Our photo library in Geneva is the world's largest collection of refugee-related photos covering nearly all of the major displacements of the last 60 years. These images provide a comprehensive portrait of the lives of refugees, asylum seekers, internally displaced people and the stateless in all corners of the globe, as well as the work of thousands of UN staff who have helped them. Most photos are showcased here and on Flickr. We offer the use of our photos free to the media - please just remember to credit us!
The Most Important Thing
Added 13 Sep 2012
More than 105,000 refugees have crossed the border between Sudan’s Blue Nile state and South Sudan’s Upper Nile state since November 2011. The journey, usually made on foot, winds through treacherous conflict zones and along back roads that are barely passable due to heavy rains. Most flee on a moment’s notice, bringing only what they can carry, and sometimes nothing more than the clothes on their backs. Some arrive ill or injured, and many have gone hungry along the way.
Photojournalist Brian Sokol asked refugees in South Sudan to show him the most important item they brought with them.
Health crisis in South Sudan
Added 29 Aug 2012
There are roughly 105,000 refugees in South Sudan's Maban County, many of whom are at serious health risk. UNHCR and its partners are working vigorously to prevent and contain the outbreak of malaria and several water-borne diseases.
Most of the refugees, especially children and the elderly, arrived at the camps in a weakened condition. The on-going rains tend to make things worse, as puddles become incubation areas for malaria-bearing mosquitoes. Moderately malnourished children and elderly people can easily become severely malnourished if they catch so much as a cold.
The problems are hardest felt in Maban County's Yusuf Batil camp, where as many as 15 per cent of the children under 5 are severely malnourished.
UNHCR and its partners are doing everything possible to prevent and combat illness. In Yusuf Batil camp, 200 community health workers go from home to home educating refugees about basic hygene such as hand washing and identifying ill people as they go. Nutritional foods such as Plumpy'nut are being supplied to children who need them and a hospital dedicated to the treatment of cholera has been established. As well as this mosquito nets have been distributed throughout the camps in order to prevent malaria.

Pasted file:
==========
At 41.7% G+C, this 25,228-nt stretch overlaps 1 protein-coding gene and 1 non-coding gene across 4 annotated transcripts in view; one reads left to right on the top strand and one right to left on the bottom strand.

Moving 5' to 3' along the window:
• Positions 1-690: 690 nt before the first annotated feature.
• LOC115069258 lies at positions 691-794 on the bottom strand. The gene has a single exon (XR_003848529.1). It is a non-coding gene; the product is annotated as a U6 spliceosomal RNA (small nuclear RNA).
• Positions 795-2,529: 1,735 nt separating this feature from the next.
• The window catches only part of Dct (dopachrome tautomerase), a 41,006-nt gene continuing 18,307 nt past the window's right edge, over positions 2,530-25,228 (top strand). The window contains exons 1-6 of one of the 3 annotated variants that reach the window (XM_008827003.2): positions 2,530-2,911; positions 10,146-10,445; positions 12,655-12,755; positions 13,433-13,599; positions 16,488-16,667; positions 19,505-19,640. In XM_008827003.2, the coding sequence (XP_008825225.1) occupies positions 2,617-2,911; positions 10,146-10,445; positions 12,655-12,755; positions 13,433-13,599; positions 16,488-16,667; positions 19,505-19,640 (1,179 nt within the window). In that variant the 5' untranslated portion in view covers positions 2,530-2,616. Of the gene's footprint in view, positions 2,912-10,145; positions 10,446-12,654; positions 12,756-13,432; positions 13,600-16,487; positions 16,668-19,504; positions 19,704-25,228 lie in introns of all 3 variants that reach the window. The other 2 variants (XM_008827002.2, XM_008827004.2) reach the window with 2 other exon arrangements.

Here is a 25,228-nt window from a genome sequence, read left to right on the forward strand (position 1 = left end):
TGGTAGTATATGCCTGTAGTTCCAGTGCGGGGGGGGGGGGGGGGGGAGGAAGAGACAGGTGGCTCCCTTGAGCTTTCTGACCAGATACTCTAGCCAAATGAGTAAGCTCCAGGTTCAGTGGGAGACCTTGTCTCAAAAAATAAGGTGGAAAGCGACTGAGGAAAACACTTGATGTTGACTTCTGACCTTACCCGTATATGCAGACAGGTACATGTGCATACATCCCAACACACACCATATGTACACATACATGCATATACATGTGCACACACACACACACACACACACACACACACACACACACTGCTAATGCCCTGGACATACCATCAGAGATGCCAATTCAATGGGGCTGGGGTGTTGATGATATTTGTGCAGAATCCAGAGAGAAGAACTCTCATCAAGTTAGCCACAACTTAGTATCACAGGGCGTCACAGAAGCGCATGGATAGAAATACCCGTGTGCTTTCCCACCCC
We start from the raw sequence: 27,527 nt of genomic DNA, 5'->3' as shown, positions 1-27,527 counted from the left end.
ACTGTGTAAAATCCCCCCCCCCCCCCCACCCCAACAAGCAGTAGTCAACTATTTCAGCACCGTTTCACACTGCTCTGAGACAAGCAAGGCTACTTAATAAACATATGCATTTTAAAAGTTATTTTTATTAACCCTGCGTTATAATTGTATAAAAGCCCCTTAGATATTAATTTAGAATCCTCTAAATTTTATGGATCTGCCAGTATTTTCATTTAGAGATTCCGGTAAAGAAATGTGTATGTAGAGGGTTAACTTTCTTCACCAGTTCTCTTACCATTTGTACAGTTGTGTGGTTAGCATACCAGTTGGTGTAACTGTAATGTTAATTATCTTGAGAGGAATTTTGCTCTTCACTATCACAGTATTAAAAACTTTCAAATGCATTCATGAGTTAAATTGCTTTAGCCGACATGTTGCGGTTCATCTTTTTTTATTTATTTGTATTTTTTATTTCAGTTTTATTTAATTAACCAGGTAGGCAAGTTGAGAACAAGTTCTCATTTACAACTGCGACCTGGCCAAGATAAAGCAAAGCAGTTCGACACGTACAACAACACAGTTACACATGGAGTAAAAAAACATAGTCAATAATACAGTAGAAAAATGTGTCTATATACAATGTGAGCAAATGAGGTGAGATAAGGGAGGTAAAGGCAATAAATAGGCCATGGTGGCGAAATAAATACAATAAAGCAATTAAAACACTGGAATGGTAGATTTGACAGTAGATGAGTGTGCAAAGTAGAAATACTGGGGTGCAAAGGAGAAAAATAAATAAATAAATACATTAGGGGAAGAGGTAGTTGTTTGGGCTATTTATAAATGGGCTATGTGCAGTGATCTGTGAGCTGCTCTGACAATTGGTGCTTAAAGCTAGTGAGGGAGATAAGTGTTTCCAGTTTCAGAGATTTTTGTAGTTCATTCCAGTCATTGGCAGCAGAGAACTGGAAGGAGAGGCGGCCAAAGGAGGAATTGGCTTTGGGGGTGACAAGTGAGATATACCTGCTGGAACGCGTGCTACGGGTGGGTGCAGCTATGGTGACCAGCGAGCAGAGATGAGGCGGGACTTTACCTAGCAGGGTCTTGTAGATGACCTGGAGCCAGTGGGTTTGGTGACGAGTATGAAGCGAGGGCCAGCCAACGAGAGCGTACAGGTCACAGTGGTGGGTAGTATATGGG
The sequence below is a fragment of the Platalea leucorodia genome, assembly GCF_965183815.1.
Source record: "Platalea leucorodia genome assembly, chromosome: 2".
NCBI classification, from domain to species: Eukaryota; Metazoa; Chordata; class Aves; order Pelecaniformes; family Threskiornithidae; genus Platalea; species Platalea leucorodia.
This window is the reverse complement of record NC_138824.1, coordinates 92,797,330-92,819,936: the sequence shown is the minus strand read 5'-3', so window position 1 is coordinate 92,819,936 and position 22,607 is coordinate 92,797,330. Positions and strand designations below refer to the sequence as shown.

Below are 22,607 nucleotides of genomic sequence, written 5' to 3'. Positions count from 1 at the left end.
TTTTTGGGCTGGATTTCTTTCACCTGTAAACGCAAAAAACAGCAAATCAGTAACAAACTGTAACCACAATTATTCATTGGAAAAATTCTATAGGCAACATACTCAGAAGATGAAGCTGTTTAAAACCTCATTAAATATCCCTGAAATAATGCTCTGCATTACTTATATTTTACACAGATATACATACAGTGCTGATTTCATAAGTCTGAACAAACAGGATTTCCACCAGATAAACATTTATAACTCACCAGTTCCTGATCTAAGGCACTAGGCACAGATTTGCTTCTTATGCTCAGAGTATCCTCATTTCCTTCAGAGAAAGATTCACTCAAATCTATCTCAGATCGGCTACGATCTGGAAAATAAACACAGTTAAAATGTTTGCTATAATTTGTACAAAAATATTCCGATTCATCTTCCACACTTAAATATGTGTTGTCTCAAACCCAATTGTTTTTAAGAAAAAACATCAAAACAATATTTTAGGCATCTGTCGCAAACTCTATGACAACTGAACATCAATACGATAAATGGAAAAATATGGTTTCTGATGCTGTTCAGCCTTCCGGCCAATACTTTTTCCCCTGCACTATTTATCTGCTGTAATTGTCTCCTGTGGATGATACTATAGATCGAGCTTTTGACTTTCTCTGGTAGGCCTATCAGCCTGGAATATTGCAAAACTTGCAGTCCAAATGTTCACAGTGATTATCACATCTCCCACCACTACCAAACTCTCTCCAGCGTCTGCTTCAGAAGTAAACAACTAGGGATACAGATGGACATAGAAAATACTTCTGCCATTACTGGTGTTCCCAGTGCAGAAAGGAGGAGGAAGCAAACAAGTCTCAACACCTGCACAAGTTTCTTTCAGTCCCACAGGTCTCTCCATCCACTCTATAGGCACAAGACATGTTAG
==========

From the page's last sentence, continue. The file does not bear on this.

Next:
All photos UNHCR / B. Sokol
Syrian Refugees in Lebanon
Added 31 Aug 2012
As world concern grows over the plight of hundreds of thousands of displaced Syrians, including more than 200,000 refugees, UNHCR staff are working around the clock to provide vital assistance in neighbouring countries. At the political level, UN High Commissioner for Refugees António Guterres was due on Thursday (August 30) to address a closed UN Security Council session on Syria.
Large numbers have crossed into Lebanon to escape the violence in Syria. By the end of August, more than 53,000 Syrians across Lebanon had registered or received appointments to be registered. UNHCR's operations for Syrian refugees in Tripoli and the Bekaa Valley resumed on August 28 after being briefly suspended due to insecurity.
Many of the refugees are staying with host families in some of the poorest areas of Lebanon or in public buildings, including schools. This is a concern as the school year starts soon. UNHCR is urgently looking for alternative shelter. The majority of the people looking for safety in Lebanon are from Homs, Aleppo and Daraa and more than half are aged under 18. As the conflict in Syria continues, the situation of the displaced Syrians in Lebanon remains precarious.